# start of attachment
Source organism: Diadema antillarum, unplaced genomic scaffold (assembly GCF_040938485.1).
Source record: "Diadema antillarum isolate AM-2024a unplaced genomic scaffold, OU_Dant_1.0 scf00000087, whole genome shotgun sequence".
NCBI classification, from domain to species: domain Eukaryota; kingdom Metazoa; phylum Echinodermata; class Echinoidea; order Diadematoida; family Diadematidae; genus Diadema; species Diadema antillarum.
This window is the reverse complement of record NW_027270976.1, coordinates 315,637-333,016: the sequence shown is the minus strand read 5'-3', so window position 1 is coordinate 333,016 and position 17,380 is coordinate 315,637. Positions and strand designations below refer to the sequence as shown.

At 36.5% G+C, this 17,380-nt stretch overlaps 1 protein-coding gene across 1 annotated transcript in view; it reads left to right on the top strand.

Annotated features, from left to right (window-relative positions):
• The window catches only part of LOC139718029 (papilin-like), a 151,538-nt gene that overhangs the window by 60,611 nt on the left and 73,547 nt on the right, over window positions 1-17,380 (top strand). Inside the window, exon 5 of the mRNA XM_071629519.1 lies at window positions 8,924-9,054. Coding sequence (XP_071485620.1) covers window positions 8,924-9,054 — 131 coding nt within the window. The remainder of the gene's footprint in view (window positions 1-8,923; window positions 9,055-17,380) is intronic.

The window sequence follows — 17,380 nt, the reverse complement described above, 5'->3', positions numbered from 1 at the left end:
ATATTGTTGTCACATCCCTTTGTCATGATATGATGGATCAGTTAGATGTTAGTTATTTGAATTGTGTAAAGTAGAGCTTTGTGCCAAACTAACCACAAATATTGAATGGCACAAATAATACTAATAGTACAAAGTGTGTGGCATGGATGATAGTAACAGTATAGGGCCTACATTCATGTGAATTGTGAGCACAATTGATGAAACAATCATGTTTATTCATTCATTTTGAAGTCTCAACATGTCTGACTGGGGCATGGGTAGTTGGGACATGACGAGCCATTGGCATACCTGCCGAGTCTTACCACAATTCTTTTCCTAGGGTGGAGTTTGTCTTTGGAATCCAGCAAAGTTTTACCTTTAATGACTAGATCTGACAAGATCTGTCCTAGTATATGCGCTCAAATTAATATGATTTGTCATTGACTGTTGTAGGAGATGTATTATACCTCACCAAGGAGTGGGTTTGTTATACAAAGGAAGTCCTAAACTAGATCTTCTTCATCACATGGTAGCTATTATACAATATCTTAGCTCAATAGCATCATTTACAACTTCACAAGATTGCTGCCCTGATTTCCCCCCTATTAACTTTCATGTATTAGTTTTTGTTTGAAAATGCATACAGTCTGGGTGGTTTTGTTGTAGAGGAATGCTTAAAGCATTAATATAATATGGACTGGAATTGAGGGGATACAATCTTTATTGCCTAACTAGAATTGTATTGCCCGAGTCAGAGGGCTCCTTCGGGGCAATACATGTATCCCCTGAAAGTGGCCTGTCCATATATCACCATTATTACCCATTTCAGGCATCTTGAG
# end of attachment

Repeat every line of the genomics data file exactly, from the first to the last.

Source organism: Diadema antillarum, unplaced genomic scaffold (assembly GCF_040938485.1).
Source record: "Diadema antillarum isolate AM-2024a unplaced genomic scaffold, OU_Dant_1.0 scf00000087, whole genome shotgun sequence".
NCBI classification, from domain to species: domain Eukaryota; kingdom Metazoa; phylum Echinodermata; class Echinoidea; order Diadematoida; family Diadematidae; genus Diadema; species Diadema antillarum.
This window is the reverse complement of record NW_027270976.1, coordinates 315,637-333,016: the sequence shown is the minus strand read 5'-3', so window position 1 is coordinate 333,016 and position 17,380 is coordinate 315,637. Positions and strand designations below refer to the sequence as shown.

At 36.5% G+C, this 17,380-nt stretch overlaps 1 protein-coding gene across 1 annotated transcript in view; it reads left to right on the top strand.

Annotated features, from left to right (window-relative positions):
• The window catches only part of LOC139718029 (papilin-like), a 151,538-nt gene that overhangs the window by 60,611 nt on the left and 73,547 nt on the right, over window positions 1-17,380 (top strand). Inside the window, exon 5 of the mRNA XM_071629519.1 lies at window positions 8,924-9,054. Coding sequence (XP_071485620.1) covers window positions 8,924-9,054 — 131 coding nt within the window. The remainder of the gene's footprint in view (window positions 1-8,923; window positions 9,055-17,380) is intronic.

The window sequence follows — 17,380 nt, the reverse complement described above, 5'->3', positions numbered from 1 at the left end:
ATATTGTTGTCACATCCCTTTGTCATGATATGATGGATCAGTTAGATGTTAGTTATTTGAATTGTGTAAAGTAGAGCTTTGTGCCAAACTAACCACAAATATTGAATGGCACAAATAATACTAATAGTACAAAGTGTGTGGCATGGATGATAGTAACAGTATAGGGCCTACATTCATGTGAATTGTGAGCACAATTGATGAAACAATCATGTTTATTCATTCATTTTGAAGTCTCAACATGTCTGACTGGGGCATGGGTAGTTGGGACATGACGAGCCATTGGCATACCTGCCGAGTCTTACCACAATTCTTTTCCTAGGGTGGAGTTTGTCTTTGGAATCCAGCAAAGTTTTACCTTTAATGACTAGATCTGACAAGATCTGTCCTAGTATATGCGCTCAAATTAATATGATTTGTCATTGACTGTTGTAGGAGATGTATTATACCTCACCAAGGAGTGGGTTTGTTATACAAAGGAAGTCCTAAACTAGATCTTCTTCATCACATGGTAGCTATTATACAATATCTTAGCTCAATAGCATCATTTACAACTTCACAAGATTGCTGCCCTGATTTCCCCCCTATTAACTTTCATGTATTAGTTTTTGTTTGAAAATGCATACAGTCTGGGTGGTTTTGTTGTAGAGGAATGCTTAAAGCATTAATATAATATGGACTGGAATTGAGGGGATACAATCTTTATTGCCTAACTAGAATTGTATTGCCCGAGTCAGAGGGCTCCTTCGGGGCAATACATGTATCCCCTGAAAGTGGCCTGTCCATATATCACCATTATTACCCATTTCAGGCATCTTGAG